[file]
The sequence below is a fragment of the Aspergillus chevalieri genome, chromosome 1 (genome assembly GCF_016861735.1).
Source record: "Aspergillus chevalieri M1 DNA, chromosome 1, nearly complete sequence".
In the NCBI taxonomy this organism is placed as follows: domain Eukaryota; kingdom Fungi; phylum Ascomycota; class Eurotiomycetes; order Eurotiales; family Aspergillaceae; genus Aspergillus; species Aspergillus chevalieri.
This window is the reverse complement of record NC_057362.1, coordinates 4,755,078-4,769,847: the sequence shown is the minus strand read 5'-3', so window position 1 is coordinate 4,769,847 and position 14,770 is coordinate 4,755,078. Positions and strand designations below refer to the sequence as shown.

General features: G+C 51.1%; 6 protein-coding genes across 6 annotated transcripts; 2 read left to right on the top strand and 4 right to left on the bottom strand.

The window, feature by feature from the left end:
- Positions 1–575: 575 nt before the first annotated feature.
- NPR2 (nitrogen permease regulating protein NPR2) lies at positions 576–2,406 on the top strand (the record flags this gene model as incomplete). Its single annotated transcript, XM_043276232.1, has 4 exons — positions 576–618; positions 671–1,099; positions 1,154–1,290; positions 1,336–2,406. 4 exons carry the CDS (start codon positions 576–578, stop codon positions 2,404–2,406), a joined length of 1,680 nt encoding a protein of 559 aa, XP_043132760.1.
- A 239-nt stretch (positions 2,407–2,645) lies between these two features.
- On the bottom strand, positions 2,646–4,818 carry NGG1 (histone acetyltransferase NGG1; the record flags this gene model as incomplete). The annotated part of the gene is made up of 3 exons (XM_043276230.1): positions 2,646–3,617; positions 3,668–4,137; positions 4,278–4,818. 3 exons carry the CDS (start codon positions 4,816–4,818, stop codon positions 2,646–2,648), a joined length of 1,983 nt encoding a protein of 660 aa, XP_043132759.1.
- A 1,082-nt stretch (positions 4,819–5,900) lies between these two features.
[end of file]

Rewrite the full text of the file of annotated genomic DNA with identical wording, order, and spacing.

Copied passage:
The sequence below is a fragment of the Aspergillus chevalieri genome, chromosome 1 (genome assembly GCF_016861735.1).
Source record: "Aspergillus chevalieri M1 DNA, chromosome 1, nearly complete sequence".
In the NCBI taxonomy this organism is placed as follows: domain Eukaryota; kingdom Fungi; phylum Ascomycota; class Eurotiomycetes; order Eurotiales; family Aspergillaceae; genus Aspergillus; species Aspergillus chevalieri.
This window is the reverse complement of record NC_057362.1, coordinates 4,755,078-4,769,847: the sequence shown is the minus strand read 5'-3', so window position 1 is coordinate 4,769,847 and position 14,770 is coordinate 4,755,078. Positions and strand designations below refer to the sequence as shown.

General features: G+C 51.1%; 6 protein-coding genes across 6 annotated transcripts; 2 read left to right on the top strand and 4 right to left on the bottom strand.

The window, feature by feature from the left end:
- Positions 1–575: 575 nt before the first annotated feature.
- NPR2 (nitrogen permease regulating protein NPR2) lies at positions 576–2,406 on the top strand (the record flags this gene model as incomplete). Its single annotated transcript, XM_043276232.1, has 4 exons — positions 576–618; positions 671–1,099; positions 1,154–1,290; positions 1,336–2,406. 4 exons carry the CDS (start codon positions 576–578, stop codon positions 2,404–2,406), a joined length of 1,680 nt encoding a protein of 559 aa, XP_043132760.1.
- A 239-nt stretch (positions 2,407–2,645) lies between these two features.
- On the bottom strand, positions 2,646–4,818 carry NGG1 (histone acetyltransferase NGG1; the record flags this gene model as incomplete). The annotated part of the gene is made up of 3 exons (XM_043276230.1): positions 2,646–3,617; positions 3,668–4,137; positions 4,278–4,818. 3 exons carry the CDS (start codon positions 4,816–4,818, stop codon positions 2,646–2,648), a joined length of 1,983 nt encoding a protein of 660 aa, XP_043132759.1.
- A 1,082-nt stretch (positions 4,819–5,900) lies between these two features.